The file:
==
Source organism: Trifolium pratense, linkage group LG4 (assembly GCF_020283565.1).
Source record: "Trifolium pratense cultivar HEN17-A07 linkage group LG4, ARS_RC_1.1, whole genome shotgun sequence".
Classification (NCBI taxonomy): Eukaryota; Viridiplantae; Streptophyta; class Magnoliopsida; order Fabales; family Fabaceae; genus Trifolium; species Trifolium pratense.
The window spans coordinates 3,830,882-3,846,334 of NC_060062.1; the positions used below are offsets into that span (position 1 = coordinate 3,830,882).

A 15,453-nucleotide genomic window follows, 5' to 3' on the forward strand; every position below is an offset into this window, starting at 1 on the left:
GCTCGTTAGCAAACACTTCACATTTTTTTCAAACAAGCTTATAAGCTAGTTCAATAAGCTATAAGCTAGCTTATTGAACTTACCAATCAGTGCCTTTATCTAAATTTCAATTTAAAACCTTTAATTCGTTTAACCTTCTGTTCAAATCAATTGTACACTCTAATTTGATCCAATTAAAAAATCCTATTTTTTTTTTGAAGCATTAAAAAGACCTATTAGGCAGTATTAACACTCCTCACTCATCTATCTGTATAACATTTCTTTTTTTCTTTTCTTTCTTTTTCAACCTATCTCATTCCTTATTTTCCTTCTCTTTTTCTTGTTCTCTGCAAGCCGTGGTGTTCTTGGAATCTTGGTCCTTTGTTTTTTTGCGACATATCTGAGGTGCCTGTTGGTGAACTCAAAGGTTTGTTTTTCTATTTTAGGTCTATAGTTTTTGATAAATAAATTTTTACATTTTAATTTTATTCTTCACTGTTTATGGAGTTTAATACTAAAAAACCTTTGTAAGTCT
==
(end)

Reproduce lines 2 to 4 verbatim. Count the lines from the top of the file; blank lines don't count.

Source record: "Trifolium pratense cultivar HEN17-A07 linkage group LG4, ARS_RC_1.1, whole genome shotgun sequence".
Classification (NCBI taxonomy): Eukaryota; Viridiplantae; Streptophyta; class Magnoliopsida; order Fabales; family Fabaceae; genus Trifolium; species Trifolium pratense.
The window spans coordinates 3,830,882-3,846,334 of NC_060062.1; the positions used below are offsets into that span (position 1 = coordinate 3,830,882).